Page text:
“and it is so wonderful to see you, dear,” “miss wilson” answered, in a high, fluttery voice.


“are you still there?” jerry asked pearl wilson when he was safely back in the phone booth. the waitress had given him a tiny stub of a pencil and a small square slip from an ordering pad.

“i’m here, mister. and i got whitey’s address and phone number right here for you.”

“thank you.” jerry hoped whitey was located somewhere nearby, and not too far up or down town.

“the address is - 44 jefferson st, apartment 6. you got that?”

jefferson st? “yes, i have it. is it just new york new york? or brooklyn, or -?”


“rochester! that’s not new york!”

“the hell it ain’t. he gets my mail there. “

“yes, yes, of course it is . my mistake. sorry. do you have the phone number?”

“sure do.”


the rain had let up somewhat, but was still falling steadily.

parker was dozing slightly watching it.

he heard the elevator open behind him. he turned and was mildly surprised to see young mrs winstead emerge with her unlikely visitor, the high school biology teacher.

the biology teacher’s face was covered by her veil.

mrs winstead was carrying a large black umbrella, large enough for the two of them.

“i should be back shortly,” she told parker. but i have a couple of guests arriving around nine o’clock, a mr and mrs yardwell. if neither myself nor mr winstead is back by then, please let them up. the door to the apartment is unlocked.”

“certainly, madam.” how trusting these rich people were! some of them, anyway. either too trusting or suspicious of everything.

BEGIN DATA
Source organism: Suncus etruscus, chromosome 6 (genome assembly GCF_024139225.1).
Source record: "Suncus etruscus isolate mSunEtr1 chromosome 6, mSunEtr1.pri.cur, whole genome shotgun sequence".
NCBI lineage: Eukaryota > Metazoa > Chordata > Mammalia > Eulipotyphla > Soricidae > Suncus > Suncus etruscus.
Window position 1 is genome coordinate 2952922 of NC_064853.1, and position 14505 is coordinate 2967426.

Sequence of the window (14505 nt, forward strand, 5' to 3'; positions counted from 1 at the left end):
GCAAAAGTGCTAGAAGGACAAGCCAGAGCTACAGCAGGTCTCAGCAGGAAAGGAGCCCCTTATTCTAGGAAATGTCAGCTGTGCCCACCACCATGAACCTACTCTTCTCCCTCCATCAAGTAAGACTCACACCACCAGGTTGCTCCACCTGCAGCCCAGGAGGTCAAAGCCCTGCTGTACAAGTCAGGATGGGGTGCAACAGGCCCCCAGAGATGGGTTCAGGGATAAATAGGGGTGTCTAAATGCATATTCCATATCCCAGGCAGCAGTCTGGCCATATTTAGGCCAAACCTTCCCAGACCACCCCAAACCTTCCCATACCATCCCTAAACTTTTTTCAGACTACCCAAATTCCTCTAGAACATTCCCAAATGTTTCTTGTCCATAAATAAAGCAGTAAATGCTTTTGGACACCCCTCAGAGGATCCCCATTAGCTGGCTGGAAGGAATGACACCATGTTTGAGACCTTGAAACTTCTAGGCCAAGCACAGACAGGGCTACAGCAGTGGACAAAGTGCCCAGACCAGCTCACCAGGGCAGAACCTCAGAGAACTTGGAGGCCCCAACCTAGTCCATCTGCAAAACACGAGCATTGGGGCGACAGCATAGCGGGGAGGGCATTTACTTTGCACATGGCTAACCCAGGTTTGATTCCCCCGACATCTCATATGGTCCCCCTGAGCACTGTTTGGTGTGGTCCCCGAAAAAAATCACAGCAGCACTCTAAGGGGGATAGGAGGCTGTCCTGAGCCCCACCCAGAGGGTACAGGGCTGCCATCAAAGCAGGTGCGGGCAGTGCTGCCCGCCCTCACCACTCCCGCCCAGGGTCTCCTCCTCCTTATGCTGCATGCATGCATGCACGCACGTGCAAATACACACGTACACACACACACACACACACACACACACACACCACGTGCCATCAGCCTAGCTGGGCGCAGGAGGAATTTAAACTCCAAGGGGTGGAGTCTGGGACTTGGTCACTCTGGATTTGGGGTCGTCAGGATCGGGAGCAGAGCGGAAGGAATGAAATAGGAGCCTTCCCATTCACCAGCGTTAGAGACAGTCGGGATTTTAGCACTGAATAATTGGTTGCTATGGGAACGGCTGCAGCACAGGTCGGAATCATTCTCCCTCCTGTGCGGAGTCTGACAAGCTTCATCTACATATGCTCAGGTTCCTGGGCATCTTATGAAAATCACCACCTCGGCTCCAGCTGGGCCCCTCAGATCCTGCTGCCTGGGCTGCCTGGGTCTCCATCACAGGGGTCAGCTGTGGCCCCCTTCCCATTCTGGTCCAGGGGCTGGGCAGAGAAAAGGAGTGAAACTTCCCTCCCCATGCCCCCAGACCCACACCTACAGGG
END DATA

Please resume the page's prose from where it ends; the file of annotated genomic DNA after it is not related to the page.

parker watched roselle and “miss philomela wilson” disappear into the rain.


“i’m sorry, sir, but your party is not answering.” the long distance operator in rochester new york told jerry.

“all right. thank you.” with a groan, jerry hung the phone up.

now what? he had whitey’s address. did he want to wait until tomorrow, or try to get to rochester tonight?

he was wide awake, and was not getting to sleep any time soon. he could take a cab down to the port authority and get a bus to rochester.

or maybe he could get a cab all the way to rochester. did he have enough cash on him to do that?

he left the phone booth. the fat woman in the pink sweater was gone. the waitress was alone behind the counter, with the bored expression back on her face.

jerry retrieced his hat and walked past her.

“hey, mister.”


“you got my pencil?”

“oh, sorry.” jerry fished in his pocket.

“i must have left it in the booth.” he looked back at the booth.

the waitress shrugged. “that’s all right, i’ll get it.”

jerry put a couple of dollars on the counter. “here. for all your trouble.”

“thanks, sport. don’t get too wet out there.”


part 7